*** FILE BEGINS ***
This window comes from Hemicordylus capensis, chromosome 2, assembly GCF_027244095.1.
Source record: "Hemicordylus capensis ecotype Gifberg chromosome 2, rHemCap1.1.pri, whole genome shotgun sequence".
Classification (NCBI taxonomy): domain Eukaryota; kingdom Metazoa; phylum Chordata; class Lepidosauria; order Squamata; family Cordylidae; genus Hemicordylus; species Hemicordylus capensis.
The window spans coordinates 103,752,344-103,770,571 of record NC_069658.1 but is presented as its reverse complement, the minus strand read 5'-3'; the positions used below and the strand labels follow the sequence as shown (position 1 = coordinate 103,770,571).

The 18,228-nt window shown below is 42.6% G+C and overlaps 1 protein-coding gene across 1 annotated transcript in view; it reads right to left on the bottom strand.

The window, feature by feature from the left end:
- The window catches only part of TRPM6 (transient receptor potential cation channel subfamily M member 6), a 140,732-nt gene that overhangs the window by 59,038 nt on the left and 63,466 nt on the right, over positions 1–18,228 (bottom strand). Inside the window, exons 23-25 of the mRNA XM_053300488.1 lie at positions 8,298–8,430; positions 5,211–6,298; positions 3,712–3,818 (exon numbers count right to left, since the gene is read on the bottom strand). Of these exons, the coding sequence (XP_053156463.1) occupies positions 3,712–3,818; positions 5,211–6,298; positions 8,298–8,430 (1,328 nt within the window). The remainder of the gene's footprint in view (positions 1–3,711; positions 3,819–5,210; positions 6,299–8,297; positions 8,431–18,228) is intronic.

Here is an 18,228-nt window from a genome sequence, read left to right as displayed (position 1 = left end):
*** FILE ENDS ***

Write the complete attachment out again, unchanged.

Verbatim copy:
This window comes from Hemicordylus capensis, chromosome 2, assembly GCF_027244095.1.
Source record: "Hemicordylus capensis ecotype Gifberg chromosome 2, rHemCap1.1.pri, whole genome shotgun sequence".
Classification (NCBI taxonomy): domain Eukaryota; kingdom Metazoa; phylum Chordata; class Lepidosauria; order Squamata; family Cordylidae; genus Hemicordylus; species Hemicordylus capensis.
The window spans coordinates 103,752,344-103,770,571 of record NC_069658.1 but is presented as its reverse complement, the minus strand read 5'-3'; the positions used below and the strand labels follow the sequence as shown (position 1 = coordinate 103,770,571).

The 18,228-nt window shown below is 42.6% G+C and overlaps 1 protein-coding gene across 1 annotated transcript in view; it reads right to left on the bottom strand.

The window, feature by feature from the left end:
- The window catches only part of TRPM6 (transient receptor potential cation channel subfamily M member 6), a 140,732-nt gene that overhangs the window by 59,038 nt on the left and 63,466 nt on the right, over positions 1–18,228 (bottom strand). Inside the window, exons 23-25 of the mRNA XM_053300488.1 lie at positions 8,298–8,430; positions 5,211–6,298; positions 3,712–3,818 (exon numbers count right to left, since the gene is read on the bottom strand). Of these exons, the coding sequence (XP_053156463.1) occupies positions 3,712–3,818; positions 5,211–6,298; positions 8,298–8,430 (1,328 nt within the window). The remainder of the gene's footprint in view (positions 1–3,711; positions 3,819–5,210; positions 6,299–8,297; positions 8,431–18,228) is intronic.

Here is an 18,228-nt window from a genome sequence, read left to right as displayed (position 1 = left end):